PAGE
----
Before Edgardo Aguilar knew about the likes of William Yeats and Maya Angelou, he fell in love with the poetry of musical artists such as Tupac, Bob Dylan and Wu-Tang Clan.
Now, as he pens his own poetry, he draws inspiration from a diverse group of musicians and poets, from Johnny Cash to Pink Floyd and The Notorious B.I.G. to William Shakespeare.
“My interest in poetry really stems from hip-hop,” said 18-year-old Aguilar. “I’ve always been very fond of hip-hop music and big lyricists, like Nas or Rakim – people that know how to put a spin on words. They’re poets in their own way; the only difference is they write a beat on top of it.”
Aguilar is Arizona’s 2019 Poetry Out Loud champion, while led to him representing the state at the national finals of the poetry recitation competition in Washington, D.C., last spring.
This fall, he will enroll as a freshman at the University of Arizona, which is home to one of the nation’s most extensive collections of contemporary poetry.
Aguilar was a senior at Desert View High School in Tucson when he first learned about Poetry Out Loud, a competition through the National Endowment for the Arts, the Poetry Foundation and state arts agencies that challenges high school students to memorize and recite their favorite poems. Participants are judged on memorization, stage presence, articulation and style, among other things.
Aguilar recited two poems for his schoolwide competition: “It Would be Nice if With the New Year,” by Chicano-American poet Jimmy Santiago Baca; and “Nude Descending a Staircase,” by American poet X. J. Kennedy. Aguilar took first place and advanced to the regional competition, held at the UA Poetry Center.
Although Aguilar lives near campus with his father, regionals marked his first visit to the award-winning UA Poetry Center – a place he imagines he’ll return to as a student.
“I know if I need a spot to get my mind straight and get away from it all, it will probably be there,” he said.
Aguilar placed second in regionals, where the first three finishers earned a spot in the state competition in Phoenix. There, he added a third poem to his repertoire – “A Song: Lying is an Occupation,” by 18th-century Irish poet Laetitia Pilkington.
Aguilar beat out eight competitors to become the 2019 Arizona Poetry Out Loud champion and was invited to compete in the national finals in Washington, D.C.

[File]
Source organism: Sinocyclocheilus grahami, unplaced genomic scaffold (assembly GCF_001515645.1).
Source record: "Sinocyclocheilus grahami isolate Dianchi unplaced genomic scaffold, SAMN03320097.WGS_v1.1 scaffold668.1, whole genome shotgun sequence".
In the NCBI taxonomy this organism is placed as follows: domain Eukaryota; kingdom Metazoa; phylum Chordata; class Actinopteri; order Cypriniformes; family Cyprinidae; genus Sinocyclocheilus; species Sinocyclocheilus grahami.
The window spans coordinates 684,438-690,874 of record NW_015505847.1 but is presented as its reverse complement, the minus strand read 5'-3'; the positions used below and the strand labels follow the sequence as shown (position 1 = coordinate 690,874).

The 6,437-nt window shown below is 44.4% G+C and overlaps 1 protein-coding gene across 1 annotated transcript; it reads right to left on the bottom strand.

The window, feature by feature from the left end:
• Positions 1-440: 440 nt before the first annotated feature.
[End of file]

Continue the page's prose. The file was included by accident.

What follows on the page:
His journey to the capital, which he made with his stepfather and Advanced Placement English teacher, was not without hiccups. Aguilar’s bag didn’t make it onto his connecting flight and arrived several hours after Aguilar did. And shortly before he took the stage to recite his first poem, he was hit with a vertigo spell; he’s dealt with the periodic dizziness episodes for a few years now.
However, the good far outweighed any bad, and even though Aguilar was eliminated after the first of three rounds for memorization errors, the experience – which also included a tour of the U.S. Capitol and meeting Arizona Sens. Martha McSally and Kyrsten Sinema – is one he’ll never forget.
“The best part of the competition was after the competition,” he recalled. “That night, after the final round, we had an after-party, and after the after-party we went down to the basement of the hotel and we had our own poetry slam. All the competitors who were able to make it got into a circle and we all just kind of vibed. The energy from that was crazy. Midnight came around and we had to leave, but it didn’t end there. We went out into the hallway nearby and kept doing what we were doing until 5 o’clock in the morning.”
Aguilar says that, to him, poetry is a way to make sense of chaos in the world. And as someone who was very shy as a child, it’s also helped give him a voice.
“I needed to get involved in something to express myself in other ways, because it’s hard for me to express myself just speaking,” he said. “With poetry, you can express yourself freely, no judgment, and you can really reminisce and self-reflect.”
Aguliar said that as a child he didn’t expect to go to college, thinking he’d become a plumber like his father. The oldest of four siblings, he would be the first in his immediate family to earn a college degree.
Now, he looks forward to starting at the UA, and while he’s not yet chosen a major, he’s eager to enroll in creative writing and poetry classes when he can. In the meantime, he plans to continue writing poetry in his free time.
“I’m focusing on my general education now, and that will give me time to develop my tone and my style for my writing,” he said. “It’s really about finding myself.”